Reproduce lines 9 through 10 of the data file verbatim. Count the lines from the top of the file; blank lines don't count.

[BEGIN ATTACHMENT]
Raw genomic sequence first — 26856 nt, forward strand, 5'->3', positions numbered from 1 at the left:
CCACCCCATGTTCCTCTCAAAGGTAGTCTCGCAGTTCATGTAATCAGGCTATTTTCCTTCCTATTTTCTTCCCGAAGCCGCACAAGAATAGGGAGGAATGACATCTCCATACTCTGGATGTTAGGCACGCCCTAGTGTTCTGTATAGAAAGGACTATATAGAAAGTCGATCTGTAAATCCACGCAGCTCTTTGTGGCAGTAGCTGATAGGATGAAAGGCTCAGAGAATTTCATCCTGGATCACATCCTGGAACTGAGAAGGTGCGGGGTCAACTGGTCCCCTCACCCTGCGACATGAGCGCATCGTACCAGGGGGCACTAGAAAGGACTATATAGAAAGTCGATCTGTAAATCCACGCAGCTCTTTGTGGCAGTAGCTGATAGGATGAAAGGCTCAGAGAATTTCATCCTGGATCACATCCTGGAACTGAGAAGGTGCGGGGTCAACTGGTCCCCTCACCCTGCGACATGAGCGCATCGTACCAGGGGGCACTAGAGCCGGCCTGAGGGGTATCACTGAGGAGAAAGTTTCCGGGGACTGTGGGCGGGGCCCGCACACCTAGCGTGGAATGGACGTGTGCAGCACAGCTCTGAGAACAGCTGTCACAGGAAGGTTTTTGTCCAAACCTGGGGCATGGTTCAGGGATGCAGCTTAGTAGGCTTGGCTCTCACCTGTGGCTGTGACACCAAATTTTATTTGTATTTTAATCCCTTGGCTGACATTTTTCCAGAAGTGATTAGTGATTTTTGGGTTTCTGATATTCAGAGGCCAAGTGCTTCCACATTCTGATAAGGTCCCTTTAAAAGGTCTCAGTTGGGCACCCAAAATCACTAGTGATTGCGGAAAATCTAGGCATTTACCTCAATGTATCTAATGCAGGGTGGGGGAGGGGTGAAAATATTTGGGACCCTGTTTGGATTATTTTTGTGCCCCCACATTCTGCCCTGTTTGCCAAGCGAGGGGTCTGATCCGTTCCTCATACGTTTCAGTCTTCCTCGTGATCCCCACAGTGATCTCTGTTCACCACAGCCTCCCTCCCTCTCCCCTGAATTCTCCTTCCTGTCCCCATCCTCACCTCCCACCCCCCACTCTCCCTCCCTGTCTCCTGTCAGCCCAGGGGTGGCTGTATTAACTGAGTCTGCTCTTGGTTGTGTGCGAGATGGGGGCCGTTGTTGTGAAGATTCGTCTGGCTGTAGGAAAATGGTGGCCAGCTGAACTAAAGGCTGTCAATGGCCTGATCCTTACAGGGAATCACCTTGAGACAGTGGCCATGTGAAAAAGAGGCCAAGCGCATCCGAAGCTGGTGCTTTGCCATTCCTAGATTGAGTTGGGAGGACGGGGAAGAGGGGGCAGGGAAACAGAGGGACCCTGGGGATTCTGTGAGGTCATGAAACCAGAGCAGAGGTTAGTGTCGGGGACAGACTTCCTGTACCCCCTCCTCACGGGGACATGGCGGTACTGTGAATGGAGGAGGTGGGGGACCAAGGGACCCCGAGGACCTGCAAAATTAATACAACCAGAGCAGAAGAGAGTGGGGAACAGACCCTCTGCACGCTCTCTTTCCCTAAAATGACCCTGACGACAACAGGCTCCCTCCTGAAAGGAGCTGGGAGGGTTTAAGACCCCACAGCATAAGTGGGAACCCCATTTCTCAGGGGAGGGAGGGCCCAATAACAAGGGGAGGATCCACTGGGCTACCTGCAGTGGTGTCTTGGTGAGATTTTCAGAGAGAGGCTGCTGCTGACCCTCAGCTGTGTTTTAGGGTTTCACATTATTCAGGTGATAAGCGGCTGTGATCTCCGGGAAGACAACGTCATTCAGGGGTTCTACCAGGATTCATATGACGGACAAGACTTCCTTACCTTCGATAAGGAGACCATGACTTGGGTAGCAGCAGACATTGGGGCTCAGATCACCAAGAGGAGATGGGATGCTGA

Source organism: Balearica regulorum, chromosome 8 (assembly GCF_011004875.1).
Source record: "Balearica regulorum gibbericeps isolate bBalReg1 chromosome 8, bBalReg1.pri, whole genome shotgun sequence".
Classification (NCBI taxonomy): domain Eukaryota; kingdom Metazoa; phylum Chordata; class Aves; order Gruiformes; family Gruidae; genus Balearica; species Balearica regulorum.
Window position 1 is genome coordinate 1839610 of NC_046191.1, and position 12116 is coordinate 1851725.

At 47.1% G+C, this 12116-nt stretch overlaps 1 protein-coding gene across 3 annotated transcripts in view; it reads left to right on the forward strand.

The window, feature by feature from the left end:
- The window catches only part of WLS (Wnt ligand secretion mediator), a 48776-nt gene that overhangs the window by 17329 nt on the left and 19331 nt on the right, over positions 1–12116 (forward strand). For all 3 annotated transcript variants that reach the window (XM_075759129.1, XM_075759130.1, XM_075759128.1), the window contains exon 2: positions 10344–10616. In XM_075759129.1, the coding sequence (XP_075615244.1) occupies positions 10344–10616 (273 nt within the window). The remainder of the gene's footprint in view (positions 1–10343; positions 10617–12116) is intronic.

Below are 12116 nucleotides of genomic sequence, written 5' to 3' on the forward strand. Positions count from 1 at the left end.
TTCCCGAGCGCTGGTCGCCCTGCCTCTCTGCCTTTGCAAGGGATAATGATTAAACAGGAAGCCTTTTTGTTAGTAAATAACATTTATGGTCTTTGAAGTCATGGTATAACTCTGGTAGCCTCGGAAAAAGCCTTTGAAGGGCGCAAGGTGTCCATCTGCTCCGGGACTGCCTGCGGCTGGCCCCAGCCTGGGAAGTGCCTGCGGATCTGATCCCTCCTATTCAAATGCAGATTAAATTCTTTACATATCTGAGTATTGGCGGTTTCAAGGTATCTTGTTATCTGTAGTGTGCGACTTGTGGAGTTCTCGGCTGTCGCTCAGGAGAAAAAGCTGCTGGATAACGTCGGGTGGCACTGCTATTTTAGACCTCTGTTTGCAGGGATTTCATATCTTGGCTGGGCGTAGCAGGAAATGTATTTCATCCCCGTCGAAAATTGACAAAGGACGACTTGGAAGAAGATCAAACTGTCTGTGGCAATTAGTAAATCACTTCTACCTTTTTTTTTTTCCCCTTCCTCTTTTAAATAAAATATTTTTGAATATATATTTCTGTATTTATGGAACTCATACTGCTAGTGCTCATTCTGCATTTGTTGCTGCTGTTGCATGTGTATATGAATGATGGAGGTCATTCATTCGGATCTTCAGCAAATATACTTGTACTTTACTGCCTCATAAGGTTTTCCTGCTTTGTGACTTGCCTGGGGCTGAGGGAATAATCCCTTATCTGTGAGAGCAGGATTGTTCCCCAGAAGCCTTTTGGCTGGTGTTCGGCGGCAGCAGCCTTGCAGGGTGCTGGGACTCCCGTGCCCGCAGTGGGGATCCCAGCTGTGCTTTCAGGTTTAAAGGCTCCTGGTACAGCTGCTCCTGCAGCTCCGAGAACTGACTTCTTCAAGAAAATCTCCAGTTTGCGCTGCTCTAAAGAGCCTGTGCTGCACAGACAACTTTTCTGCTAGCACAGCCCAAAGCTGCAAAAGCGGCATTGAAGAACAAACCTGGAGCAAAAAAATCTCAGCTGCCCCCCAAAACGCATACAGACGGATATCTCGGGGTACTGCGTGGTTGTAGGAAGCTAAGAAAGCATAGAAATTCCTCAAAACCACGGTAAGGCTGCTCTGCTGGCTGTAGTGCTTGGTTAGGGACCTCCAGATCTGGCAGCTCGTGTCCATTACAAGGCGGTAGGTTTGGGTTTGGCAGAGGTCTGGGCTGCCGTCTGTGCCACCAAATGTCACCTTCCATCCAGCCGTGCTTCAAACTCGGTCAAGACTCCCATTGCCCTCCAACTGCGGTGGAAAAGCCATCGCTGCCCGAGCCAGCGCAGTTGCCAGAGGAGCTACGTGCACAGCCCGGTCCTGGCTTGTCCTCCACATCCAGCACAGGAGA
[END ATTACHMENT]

- The window catches only part of WLS (Wnt ligand secretion mediator), a 48776-nt gene that overhangs the window by 17329 nt on the left and 19331 nt on the right, over positions 1–12116 (forward strand). For all 3 annotated transcript variants that reach the window (XM_075759129.1, XM_075759130.1, XM_075759128.1), the window contains exon 2: positions 10344–10616. In XM_075759129.1, the coding sequence (XP_075615244.1) occupies positions 10344–10616 (273 nt within the window). The remainder of the gene's footprint in view (positions 1–10343; positions 10617–12116) is intronic.

Below are 12116 nucleotides of genomic sequence, written 5' to 3' on the forward strand. Positions count from 1 at the left end.